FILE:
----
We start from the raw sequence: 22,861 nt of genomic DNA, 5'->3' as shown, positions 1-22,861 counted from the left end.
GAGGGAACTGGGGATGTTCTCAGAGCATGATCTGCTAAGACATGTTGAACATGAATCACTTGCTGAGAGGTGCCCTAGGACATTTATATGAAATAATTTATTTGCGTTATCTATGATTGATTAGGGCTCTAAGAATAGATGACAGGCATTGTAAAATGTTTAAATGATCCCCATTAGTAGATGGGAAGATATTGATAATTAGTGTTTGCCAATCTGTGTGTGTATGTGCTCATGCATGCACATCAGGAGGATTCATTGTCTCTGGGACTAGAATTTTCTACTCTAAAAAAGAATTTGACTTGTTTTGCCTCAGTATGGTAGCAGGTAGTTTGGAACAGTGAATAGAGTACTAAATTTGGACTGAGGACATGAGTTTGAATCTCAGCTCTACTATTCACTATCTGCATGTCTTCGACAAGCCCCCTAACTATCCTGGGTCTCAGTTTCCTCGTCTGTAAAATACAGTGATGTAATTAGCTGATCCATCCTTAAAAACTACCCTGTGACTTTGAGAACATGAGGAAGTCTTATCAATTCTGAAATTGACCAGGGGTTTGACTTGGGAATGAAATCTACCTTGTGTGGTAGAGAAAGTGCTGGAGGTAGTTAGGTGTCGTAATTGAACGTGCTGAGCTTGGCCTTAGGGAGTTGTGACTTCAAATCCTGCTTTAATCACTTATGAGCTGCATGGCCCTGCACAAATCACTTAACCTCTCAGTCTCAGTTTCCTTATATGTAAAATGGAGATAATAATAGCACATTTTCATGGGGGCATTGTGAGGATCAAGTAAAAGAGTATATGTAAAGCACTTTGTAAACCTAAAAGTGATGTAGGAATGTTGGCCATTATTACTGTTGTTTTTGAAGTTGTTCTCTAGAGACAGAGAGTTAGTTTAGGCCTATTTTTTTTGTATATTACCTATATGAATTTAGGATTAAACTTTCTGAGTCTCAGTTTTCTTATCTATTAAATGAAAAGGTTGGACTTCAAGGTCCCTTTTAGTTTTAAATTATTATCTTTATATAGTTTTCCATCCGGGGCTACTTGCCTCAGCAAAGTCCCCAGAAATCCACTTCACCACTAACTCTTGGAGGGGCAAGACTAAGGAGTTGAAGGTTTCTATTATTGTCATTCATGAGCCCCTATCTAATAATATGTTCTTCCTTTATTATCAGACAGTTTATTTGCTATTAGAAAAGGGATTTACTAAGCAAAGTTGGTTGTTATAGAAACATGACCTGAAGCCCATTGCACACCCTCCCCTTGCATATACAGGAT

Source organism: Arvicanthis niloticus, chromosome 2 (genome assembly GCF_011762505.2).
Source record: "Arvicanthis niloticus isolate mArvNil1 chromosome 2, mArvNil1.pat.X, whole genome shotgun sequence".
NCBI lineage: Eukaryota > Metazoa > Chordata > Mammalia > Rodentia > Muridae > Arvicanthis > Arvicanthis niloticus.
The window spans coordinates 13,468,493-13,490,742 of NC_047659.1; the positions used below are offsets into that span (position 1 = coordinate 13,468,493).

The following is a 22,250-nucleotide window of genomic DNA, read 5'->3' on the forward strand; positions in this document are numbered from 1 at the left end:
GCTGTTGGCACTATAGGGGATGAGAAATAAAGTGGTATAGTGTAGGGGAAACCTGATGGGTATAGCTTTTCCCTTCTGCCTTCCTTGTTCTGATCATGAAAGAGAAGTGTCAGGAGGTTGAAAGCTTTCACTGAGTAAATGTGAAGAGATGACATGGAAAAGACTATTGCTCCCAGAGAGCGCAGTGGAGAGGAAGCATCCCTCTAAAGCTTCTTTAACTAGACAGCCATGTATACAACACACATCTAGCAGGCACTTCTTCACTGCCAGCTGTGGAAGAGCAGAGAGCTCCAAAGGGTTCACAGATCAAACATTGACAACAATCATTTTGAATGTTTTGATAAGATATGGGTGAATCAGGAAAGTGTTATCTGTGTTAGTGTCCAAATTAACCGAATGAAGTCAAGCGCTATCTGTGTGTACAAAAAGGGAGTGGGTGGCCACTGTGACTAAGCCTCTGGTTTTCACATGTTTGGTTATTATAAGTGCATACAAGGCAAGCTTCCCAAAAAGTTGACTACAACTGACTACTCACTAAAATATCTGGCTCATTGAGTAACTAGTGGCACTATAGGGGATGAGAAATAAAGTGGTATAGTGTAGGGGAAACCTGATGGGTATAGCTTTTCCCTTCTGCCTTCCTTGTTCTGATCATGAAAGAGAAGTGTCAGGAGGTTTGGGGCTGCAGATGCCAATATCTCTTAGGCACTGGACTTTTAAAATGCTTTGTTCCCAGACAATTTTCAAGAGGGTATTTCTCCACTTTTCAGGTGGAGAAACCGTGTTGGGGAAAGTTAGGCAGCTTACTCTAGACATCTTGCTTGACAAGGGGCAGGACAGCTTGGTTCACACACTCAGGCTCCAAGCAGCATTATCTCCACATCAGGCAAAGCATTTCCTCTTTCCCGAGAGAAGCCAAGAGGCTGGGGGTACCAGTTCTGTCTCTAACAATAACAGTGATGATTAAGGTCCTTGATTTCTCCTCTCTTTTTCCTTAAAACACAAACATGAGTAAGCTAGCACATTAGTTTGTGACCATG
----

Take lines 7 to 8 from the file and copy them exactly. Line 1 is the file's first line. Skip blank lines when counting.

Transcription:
The following is a 22,250-nucleotide window of genomic DNA, read 5'->3' on the forward strand; positions in this document are numbered from 1 at the left end:
GCTGTTGGCACTATAGGGGATGAGAAATAAAGTGGTATAGTGTAGGGGAAACCTGATGGGTATAGCTTTTCCCTTCTGCCTTCCTTGTTCTGATCATGAAAGAGAAGTGTCAGGAGGTTGAAAGCTTTCACTGAGTAAATGTGAAGAGATGACATGGAAAAGACTATTGCTCCCAGAGAGCGCAGTGGAGAGGAAGCATCCCTCTAAAGCTTCTTTAACTAGACAGCCATGTATACAACACACATCTAGCAGGCACTTCTTCACTGCCAGCTGTGGAAGAGCAGAGAGCTCCAAAGGGTTCACAGATCAAACATTGACAACAATCATTTTGAATGTTTTGATAAGATATGGGTGAATCAGGAAAGTGTTATCTGTGTTAGTGTCCAAATTAACCGAATGAAGTCAAGCGCTATCTGTGTGTACAAAAAGGGAGTGGGTGGCCACTGTGACTAAGCCTCTGGTTTTCACATGTTTGGTTATTATAAGTGCATACAAGGCAAGCTTCCCAAAAAGTTGACTACAACTGACTACTCACTAAAATATCTGGCTCATTGAGTAACTAGTGGCACTATAGGGGATGAGAAATAAAGTGGTATAGTGTAGGGGAAACCTGATGGGTATAGCTTTTCCCTTCTGCCTTCCTTGTTCTGATCATGAAAGAGAAGTGTCAGGAGGTTTGGGGCTGCAGATGCCAATATCTCTTAGGCACTGGACTTTTAAAATGCTTTGTTCCCAGACAATTTTCAAGAGGGTATTTCTCCACTTTTCAGGTGGAGAAACCGTGTTGGGGAAAGTTAGGCAGCTTACTCTAGACATCTTGCTTGACAAGGGGCAGGACAGCTTGGTTCACACACTCAGGCTCCAAGCAGCATTATCTCCACATCAGGCAAAGCATTTCCTCTTTCCCGAGAGAAGCCAAGAGGCTGGGGGTACCAGTTCTGTCTCTAACAATAACAGTGATGATTAAGGTCCTTGATTTCTCCTCTCTTTTTCCTTAAAACACAAACATGAGTAAGCTAGCACATTAGTTTGTGACCATG